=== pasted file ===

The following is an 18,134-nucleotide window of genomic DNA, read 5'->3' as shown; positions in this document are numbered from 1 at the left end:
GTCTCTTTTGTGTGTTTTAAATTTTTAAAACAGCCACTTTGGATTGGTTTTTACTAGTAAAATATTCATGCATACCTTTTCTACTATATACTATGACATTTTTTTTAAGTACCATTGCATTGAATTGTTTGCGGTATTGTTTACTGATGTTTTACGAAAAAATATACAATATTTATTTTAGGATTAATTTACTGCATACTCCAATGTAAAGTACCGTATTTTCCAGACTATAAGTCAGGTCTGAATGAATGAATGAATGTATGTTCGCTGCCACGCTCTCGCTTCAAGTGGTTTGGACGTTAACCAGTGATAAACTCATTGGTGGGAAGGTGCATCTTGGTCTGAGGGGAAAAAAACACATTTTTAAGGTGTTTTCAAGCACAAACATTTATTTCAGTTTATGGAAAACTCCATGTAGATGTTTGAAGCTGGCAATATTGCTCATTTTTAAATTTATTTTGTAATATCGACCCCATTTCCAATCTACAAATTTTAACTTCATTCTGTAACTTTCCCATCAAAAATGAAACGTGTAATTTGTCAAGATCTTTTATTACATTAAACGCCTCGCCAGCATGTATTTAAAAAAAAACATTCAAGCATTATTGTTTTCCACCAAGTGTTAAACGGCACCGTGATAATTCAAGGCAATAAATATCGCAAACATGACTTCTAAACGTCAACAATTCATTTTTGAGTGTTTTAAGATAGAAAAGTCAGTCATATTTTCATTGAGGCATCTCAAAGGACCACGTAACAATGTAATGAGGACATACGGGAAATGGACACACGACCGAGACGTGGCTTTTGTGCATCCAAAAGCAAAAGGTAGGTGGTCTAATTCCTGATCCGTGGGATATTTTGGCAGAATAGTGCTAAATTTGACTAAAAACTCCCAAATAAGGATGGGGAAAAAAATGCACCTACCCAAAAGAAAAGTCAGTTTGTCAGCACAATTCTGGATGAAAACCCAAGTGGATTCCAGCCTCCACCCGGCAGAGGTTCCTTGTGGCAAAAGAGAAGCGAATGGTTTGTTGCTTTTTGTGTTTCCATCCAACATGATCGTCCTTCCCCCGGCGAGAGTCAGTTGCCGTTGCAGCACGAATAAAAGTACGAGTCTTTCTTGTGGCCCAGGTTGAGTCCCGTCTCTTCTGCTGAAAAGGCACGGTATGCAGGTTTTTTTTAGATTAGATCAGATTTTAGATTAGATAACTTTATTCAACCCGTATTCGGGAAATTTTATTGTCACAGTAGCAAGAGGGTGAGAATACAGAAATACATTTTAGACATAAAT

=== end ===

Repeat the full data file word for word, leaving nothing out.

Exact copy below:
The following is an 18,134-nucleotide window of genomic DNA, read 5'->3' as shown; positions in this document are numbered from 1 at the left end:
GTCTCTTTTGTGTGTTTTAAATTTTTAAAACAGCCACTTTGGATTGGTTTTTACTAGTAAAATATTCATGCATACCTTTTCTACTATATACTATGACATTTTTTTTAAGTACCATTGCATTGAATTGTTTGCGGTATTGTTTACTGATGTTTTACGAAAAAATATACAATATTTATTTTAGGATTAATTTACTGCATACTCCAATGTAAAGTACCGTATTTTCCAGACTATAAGTCAGGTCTGAATGAATGAATGAATGTATGTTCGCTGCCACGCTCTCGCTTCAAGTGGTTTGGACGTTAACCAGTGATAAACTCATTGGTGGGAAGGTGCATCTTGGTCTGAGGGGAAAAAAACACATTTTTAAGGTGTTTTCAAGCACAAACATTTATTTCAGTTTATGGAAAACTCCATGTAGATGTTTGAAGCTGGCAATATTGCTCATTTTTAAATTTATTTTGTAATATCGACCCCATTTCCAATCTACAAATTTTAACTTCATTCTGTAACTTTCCCATCAAAAATGAAACGTGTAATTTGTCAAGATCTTTTATTACATTAAACGCCTCGCCAGCATGTATTTAAAAAAAAACATTCAAGCATTATTGTTTTCCACCAAGTGTTAAACGGCACCGTGATAATTCAAGGCAATAAATATCGCAAACATGACTTCTAAACGTCAACAATTCATTTTTGAGTGTTTTAAGATAGAAAAGTCAGTCATATTTTCATTGAGGCATCTCAAAGGACCACGTAACAATGTAATGAGGACATACGGGAAATGGACACACGACCGAGACGTGGCTTTTGTGCATCCAAAAGCAAAAGGTAGGTGGTCTAATTCCTGATCCGTGGGATATTTTGGCAGAATAGTGCTAAATTTGACTAAAAACTCCCAAATAAGGATGGGGAAAAAAATGCACCTACCCAAAAGAAAAGTCAGTTTGTCAGCACAATTCTGGATGAAAACCCAAGTGGATTCCAGCCTCCACCCGGCAGAGGTTCCTTGTGGCAAAAGAGAAGCGAATGGTTTGTTGCTTTTTGTGTTTCCATCCAACATGATCGTCCTTCCCCCGGCGAGAGTCAGTTGCCGTTGCAGCACGAATAAAAGTACGAGTCTTTCTTGTGGCCCAGGTTGAGTCCCGTCTCTTCTGCTGAAAAGGCACGGTATGCAGGTTTTTTTTAGATTAGATCAGATTTTAGATTAGATAACTTTATTCAACCCGTATTCGGGAAATTTTATTGTCACAGTAGCAAGAGGGTGAGAATACAGAAATACATTTTAGACATAAAT